The T77 development in trendy downtown Bangkok may seem like a typical modern urban precinct at first glance. It comprises a community mall, an international school, a dental hospital and serviced apartments.
What the crowds passing through this area may not realize is that T77 is home to the world's largest blockchain-based peer-to-peer (P2P) solar power trading project. Four of the precinct’s buildings are connected to a P2P energy network. Three of these buildings are equipped with different sized rooftop solar panels totaling 635 kilowatts capacity to meet their own electricity needs, or to trade excess with other buildings within the network. Different building types in the network ensure different electricity use patterns. At times, some buildings would have excess solar electricity to sell, while at other times they may need to buy it from neighboring buildings. A blockchain-based application, using a virtual token to represent each unit of energy traded, allows the buildings within the network to trade solar electricity in real time. This helps optimize the decentralized energy system, matching the different demand profiles to maximize system efficiency.
Presently, the state utility EGAT is the largest power producer in Thailand and, according to the current regulation, the sole buyer of electricity from other producers, which prevents commercial electricity trade among private actors. By developing a decentralized system, with non-monetary tokens, this project is a blueprint for an alternative P2P architecture. The success of the project inspired the Thai Government to consider further opening the country’s energy market to allow private electricity trading. The capacity of blockchain to monetize excess solar electricity could usher in a transition to a production-by-consumer, and attract additional investments into solar energy.
So, what is blockchain and what makes potentially disruptive?
In simple terms, a blockchain is a series of immutable records of digital data that are stored in so-called ‘blocks’. These blocks are bound together through cryptography into the ‘chain’ - providing a complete transaction history of the entire network. The network is distributed over a cluster of computers, providing equal access to all data for every participant and thus eliminating information asymmetry. This data accessibility makes the system transparent and generates trust between participants. In the example of P2P solar electricity trading, data for each transaction – such as the date, time, cost, amount of energy and identities of a buyer and seller - are automatically recorded, verified, and made available to all network participants. This eliminates any financial or utility intermediaries and significantly reduces the transaction costs.
Ultimately consumers benefit from the availability of renewable energy at a lower rate and in an optimized manner. Producers can monetize their excess electricity, which subsidizes their solar investments. Policymakers achieve an increase in local generation, with increasing network effects creating a more resilient and efficient system. These stakeholder benefits are key for accelerating the progress towards achieving SDG7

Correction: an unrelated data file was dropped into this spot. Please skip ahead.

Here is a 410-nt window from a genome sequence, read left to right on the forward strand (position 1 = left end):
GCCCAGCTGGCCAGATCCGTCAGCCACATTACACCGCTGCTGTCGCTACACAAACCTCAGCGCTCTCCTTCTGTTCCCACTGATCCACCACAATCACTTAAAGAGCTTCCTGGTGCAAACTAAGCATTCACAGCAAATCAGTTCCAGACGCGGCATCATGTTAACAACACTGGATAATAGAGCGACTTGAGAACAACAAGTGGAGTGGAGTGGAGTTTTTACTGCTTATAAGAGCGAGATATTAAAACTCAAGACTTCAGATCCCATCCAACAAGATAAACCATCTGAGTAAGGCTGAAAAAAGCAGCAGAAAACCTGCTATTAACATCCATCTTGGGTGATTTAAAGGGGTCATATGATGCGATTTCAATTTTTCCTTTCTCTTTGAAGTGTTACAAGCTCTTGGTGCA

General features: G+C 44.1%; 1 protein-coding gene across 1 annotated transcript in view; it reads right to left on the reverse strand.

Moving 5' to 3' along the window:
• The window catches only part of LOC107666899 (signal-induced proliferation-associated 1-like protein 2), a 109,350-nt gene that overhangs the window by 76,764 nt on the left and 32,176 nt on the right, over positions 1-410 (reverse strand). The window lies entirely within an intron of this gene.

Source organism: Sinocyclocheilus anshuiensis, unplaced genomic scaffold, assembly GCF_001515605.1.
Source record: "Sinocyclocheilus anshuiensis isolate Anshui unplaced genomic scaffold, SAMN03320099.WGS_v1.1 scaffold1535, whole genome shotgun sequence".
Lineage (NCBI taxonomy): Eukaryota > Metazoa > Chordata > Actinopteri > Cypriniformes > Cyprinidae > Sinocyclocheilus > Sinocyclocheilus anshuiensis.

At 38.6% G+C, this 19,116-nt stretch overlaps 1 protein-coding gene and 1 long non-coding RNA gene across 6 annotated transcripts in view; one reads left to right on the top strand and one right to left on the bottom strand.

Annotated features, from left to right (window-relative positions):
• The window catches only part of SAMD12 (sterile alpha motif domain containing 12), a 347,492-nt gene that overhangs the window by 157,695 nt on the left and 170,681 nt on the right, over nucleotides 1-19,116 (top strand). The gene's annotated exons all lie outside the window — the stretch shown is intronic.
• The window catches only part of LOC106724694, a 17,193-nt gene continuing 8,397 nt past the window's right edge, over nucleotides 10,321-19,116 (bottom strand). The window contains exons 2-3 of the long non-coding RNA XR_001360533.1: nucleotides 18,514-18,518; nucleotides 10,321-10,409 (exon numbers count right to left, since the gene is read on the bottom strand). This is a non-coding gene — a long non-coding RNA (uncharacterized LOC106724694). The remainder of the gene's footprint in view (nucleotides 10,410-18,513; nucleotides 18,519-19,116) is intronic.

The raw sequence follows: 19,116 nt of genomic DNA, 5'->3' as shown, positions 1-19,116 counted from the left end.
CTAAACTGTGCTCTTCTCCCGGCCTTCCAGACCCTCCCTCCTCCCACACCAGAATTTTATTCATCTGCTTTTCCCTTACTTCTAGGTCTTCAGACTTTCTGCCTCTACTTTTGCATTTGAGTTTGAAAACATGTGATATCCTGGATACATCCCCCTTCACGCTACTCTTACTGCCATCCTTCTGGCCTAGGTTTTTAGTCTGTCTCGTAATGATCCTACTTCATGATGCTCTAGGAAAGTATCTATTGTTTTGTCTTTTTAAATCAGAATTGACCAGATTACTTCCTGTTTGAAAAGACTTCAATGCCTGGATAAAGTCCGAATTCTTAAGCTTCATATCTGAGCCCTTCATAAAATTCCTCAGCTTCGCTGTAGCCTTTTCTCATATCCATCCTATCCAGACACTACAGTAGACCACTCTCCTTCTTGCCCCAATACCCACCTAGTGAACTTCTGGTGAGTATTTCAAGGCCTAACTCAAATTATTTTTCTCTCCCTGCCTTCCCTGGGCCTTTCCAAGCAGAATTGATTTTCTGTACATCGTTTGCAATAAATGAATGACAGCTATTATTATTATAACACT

The T77 is only one example of how blockchain can accelerate the uptake of sustainable energy. There are an increasing number of sustainable energy projects applying blockchain technology across the Asia and the Pacific. In Bangladesh, a blockchain-based P2P energy trading network was developed for rural households to improve the access to sustainable, reliable and affordable electricity.
In Singapore, a blockchain platform registers solar energy production by small producers via renewable energy certificates, which can be purchased by businesses to offset their carbon emissions. Malaysia is piloting blockchain applications for P2P solar energy trading as well as for trading carbon certificates and leveraging investments for energy efficiency and renewable energy projects.
Energy utilities are increasingly considering blockchain’s potential to improve the efficiency of electricity markets. Russia’s national grid operator is testing the technology to improve the efficiency of electricity metering, billing, and payments by end-users. This solution will enable consumers to monitor their real-time energy consumption via a mobile app and automate payments within the network.
Cities are also getting on board. Chuncheon in South Korea is piloting a blockchain platform that provides tokens for the implementation of sustainable energy actions, which can be exchanged for different goods and services.
Despite these promising pilot cases and its obvious potential, blockchain is a nascent technology, constrained by regulatory uncertainty, immature infrastructure, technological limitations and risks. Governments and policymakers are critical for supporting the maturation of blockchain by creating coherent regulatory frameworks. For example, China described blockchain as a "breakthrough technology, making blockchain a national priority by including it in the 13thFive Year Plan.
To accelerate the use of blockchain in support of sustainable energy and SDG7, more quality pilot projects are needed to inform policymakers about benefits of blockchain technology and incentivise more coherent regulation. Over time, the blockchain system at T77 in Bangkok may no longer be an object of curiosity but become the standard approach to combining sustainable energy with new urban developments.